Recovery of omega-3 profiles of cultivated abalone by dietary macroalgae supplementation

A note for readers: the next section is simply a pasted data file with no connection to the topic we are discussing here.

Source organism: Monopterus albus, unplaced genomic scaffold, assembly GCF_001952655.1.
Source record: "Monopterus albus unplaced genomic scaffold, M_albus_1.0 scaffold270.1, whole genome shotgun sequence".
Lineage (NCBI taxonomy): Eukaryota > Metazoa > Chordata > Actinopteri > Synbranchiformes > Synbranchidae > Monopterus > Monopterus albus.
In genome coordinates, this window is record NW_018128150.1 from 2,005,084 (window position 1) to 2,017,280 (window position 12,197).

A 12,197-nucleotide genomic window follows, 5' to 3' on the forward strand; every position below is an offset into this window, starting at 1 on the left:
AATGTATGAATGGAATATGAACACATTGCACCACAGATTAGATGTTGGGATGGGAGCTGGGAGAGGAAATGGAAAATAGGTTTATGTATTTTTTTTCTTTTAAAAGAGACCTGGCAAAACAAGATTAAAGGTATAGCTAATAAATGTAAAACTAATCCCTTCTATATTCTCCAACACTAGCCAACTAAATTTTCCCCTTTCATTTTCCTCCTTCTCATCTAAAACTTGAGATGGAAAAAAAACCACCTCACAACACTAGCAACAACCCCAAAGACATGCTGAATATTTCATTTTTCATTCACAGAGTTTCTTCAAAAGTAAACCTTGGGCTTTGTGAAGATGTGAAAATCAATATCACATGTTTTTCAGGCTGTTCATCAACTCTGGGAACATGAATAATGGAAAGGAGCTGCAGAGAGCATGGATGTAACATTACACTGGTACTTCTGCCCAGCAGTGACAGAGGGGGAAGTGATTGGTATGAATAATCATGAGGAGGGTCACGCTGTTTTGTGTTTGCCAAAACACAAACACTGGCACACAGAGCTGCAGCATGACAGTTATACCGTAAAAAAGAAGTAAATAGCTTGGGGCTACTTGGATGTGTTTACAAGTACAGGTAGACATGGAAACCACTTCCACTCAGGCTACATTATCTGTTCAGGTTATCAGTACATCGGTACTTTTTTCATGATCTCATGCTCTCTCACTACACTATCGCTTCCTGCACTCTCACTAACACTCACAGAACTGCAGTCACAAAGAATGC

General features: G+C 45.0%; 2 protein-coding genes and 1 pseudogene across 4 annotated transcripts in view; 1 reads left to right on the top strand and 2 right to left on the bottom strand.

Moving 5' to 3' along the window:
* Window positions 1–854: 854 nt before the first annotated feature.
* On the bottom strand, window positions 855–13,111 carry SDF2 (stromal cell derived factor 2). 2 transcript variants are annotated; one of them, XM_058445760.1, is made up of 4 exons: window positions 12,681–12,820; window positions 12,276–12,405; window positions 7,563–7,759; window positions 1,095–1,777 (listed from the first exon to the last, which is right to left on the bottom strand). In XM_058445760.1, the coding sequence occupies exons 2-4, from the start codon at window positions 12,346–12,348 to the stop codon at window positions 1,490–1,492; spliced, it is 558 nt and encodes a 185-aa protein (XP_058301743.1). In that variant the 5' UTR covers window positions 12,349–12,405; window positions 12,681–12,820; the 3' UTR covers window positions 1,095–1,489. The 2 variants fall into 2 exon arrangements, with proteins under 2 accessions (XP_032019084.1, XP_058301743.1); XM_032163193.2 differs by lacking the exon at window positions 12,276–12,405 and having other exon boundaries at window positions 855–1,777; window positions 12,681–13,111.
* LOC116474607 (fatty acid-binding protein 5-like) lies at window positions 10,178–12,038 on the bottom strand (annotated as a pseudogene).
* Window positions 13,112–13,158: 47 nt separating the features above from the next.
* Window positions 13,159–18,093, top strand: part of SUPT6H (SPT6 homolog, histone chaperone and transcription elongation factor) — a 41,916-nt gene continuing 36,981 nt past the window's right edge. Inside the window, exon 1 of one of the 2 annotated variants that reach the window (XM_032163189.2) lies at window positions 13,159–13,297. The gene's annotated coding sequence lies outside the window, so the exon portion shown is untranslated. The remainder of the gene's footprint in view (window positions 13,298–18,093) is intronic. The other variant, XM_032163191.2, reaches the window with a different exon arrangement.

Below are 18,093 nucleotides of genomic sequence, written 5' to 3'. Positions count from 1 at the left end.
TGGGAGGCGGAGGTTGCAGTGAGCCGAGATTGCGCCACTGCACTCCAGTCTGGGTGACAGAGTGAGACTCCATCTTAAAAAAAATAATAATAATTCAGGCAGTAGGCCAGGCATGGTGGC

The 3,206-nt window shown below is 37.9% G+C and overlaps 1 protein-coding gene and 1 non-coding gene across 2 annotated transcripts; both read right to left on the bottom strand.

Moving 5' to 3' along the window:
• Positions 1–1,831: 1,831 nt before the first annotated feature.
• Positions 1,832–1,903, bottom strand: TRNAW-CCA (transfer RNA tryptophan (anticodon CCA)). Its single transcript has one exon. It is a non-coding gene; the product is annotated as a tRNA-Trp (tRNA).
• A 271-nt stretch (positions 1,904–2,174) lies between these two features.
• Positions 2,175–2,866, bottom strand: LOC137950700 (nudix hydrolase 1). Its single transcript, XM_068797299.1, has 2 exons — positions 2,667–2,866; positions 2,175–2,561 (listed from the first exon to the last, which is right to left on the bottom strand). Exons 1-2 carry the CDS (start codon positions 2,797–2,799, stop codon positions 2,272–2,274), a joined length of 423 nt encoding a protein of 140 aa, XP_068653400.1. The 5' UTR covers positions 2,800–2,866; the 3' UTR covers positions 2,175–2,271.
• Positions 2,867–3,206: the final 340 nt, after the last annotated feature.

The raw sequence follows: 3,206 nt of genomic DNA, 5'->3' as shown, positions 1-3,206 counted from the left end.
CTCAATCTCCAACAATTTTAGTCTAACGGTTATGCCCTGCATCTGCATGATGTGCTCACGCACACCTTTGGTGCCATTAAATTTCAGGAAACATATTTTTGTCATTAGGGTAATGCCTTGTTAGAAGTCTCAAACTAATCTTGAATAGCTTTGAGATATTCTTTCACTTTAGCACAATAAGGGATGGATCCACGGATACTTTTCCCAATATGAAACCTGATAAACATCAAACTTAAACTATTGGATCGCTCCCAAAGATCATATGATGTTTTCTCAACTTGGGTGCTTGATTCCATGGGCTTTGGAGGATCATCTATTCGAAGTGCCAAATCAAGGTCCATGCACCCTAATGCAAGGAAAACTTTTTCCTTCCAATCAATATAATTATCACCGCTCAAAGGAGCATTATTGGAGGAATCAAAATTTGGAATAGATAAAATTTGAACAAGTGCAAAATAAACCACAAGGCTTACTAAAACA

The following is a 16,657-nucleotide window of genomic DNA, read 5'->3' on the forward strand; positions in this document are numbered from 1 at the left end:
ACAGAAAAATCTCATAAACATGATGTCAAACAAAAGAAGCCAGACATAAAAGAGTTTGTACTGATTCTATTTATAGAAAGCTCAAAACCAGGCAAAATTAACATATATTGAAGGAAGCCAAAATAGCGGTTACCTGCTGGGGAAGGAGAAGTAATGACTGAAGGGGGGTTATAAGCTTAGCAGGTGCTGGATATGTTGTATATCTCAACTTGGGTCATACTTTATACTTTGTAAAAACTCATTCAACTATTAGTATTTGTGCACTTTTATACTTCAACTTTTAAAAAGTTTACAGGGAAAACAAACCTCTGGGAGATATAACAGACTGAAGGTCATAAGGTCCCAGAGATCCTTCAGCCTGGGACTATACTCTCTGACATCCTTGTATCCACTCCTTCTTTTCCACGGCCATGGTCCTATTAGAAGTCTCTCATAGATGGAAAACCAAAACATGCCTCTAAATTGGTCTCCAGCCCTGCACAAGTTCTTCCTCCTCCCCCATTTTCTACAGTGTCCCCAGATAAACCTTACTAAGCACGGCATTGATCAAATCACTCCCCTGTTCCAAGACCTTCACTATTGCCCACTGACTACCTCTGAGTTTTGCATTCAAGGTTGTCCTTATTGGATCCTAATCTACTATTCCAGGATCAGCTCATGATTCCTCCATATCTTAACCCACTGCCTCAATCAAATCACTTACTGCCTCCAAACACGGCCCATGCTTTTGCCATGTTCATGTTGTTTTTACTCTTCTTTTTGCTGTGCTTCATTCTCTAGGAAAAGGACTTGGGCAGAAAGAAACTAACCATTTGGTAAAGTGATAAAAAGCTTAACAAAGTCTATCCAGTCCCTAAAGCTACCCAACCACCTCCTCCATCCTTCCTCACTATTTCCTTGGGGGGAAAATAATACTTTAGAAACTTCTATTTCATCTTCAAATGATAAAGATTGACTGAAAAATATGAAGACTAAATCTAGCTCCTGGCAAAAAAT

Formulated feeds for cultivated abalone have received considerable attention to improve the feeding costs, efficiency and productivity of the growing cultivated abalone industry in Australia. Less attention has been given to the resulting quality of the seafood product from formulated feeds and the effect of the reduction of marine ingredients in these feeds. Marine n-3 fatty acids are particularly important nutritional factors of seafood that are lacking from feed ingredients at the base of the aquaculture production chain. Considering that this important category of nutrients is already deficient in the western diet, further erosion through cultivated seafood products is of concern. This study tested the effect of three diet categories on the fatty acid profiles of commercially farmed abalone. Two commercial formulated feeds, Ulva spp. macroalgae, and combinations of the formulated feeds and macroalgae were fed to six replicate baskets of 20 abalone (~62 mm) for 12 months in Victoria, Australia. The macroalgae diets represented overall lower fatty acid content, including eicosapentaenoic (EPA) and docosahexaenoic (DHA), but higher relative amounts of alpha linolenic acid (ALA) and docosapentaenoic acid (DPA), than the formulated feeds. The total lipid content of abalone tissue did not vary substantially across diet categories; however, the ratio of n-6:n-3 fatty acids decreased incrementally with the increasing macroalgae content in the diet and by a factor of two with a 100 % macroalgae diet. Also, equal or higher content of all important long chain n-3 fatty acids was achieved with a macroalgae diet despite the lower dietary content of some of these fatty acids. Marine fatty acid-deplete aquaculture feeds can result in decreased n-3 fatty acid content in the abalone tissue. The inclusion of macroalgae in the diet of abalone can offset this reduction.